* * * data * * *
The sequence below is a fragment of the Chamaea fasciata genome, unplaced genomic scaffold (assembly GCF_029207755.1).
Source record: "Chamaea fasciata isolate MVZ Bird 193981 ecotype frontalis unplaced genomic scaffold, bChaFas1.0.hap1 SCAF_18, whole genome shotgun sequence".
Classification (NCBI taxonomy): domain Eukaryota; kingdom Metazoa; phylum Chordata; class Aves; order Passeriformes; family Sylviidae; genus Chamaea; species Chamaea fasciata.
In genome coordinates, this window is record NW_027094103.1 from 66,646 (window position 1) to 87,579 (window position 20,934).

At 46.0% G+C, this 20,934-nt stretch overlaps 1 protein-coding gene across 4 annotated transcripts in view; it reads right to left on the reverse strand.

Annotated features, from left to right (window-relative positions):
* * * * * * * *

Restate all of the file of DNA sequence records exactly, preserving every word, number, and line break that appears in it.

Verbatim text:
The sequence below is a fragment of the Chamaea fasciata genome, unplaced genomic scaffold (assembly GCF_029207755.1).
Source record: "Chamaea fasciata isolate MVZ Bird 193981 ecotype frontalis unplaced genomic scaffold, bChaFas1.0.hap1 SCAF_18, whole genome shotgun sequence".
Classification (NCBI taxonomy): domain Eukaryota; kingdom Metazoa; phylum Chordata; class Aves; order Passeriformes; family Sylviidae; genus Chamaea; species Chamaea fasciata.
In genome coordinates, this window is record NW_027094103.1 from 66,646 (window position 1) to 87,579 (window position 20,934).

At 46.0% G+C, this 20,934-nt stretch overlaps 1 protein-coding gene across 4 annotated transcripts in view; it reads right to left on the reverse strand.

Annotated features, from left to right (window-relative positions):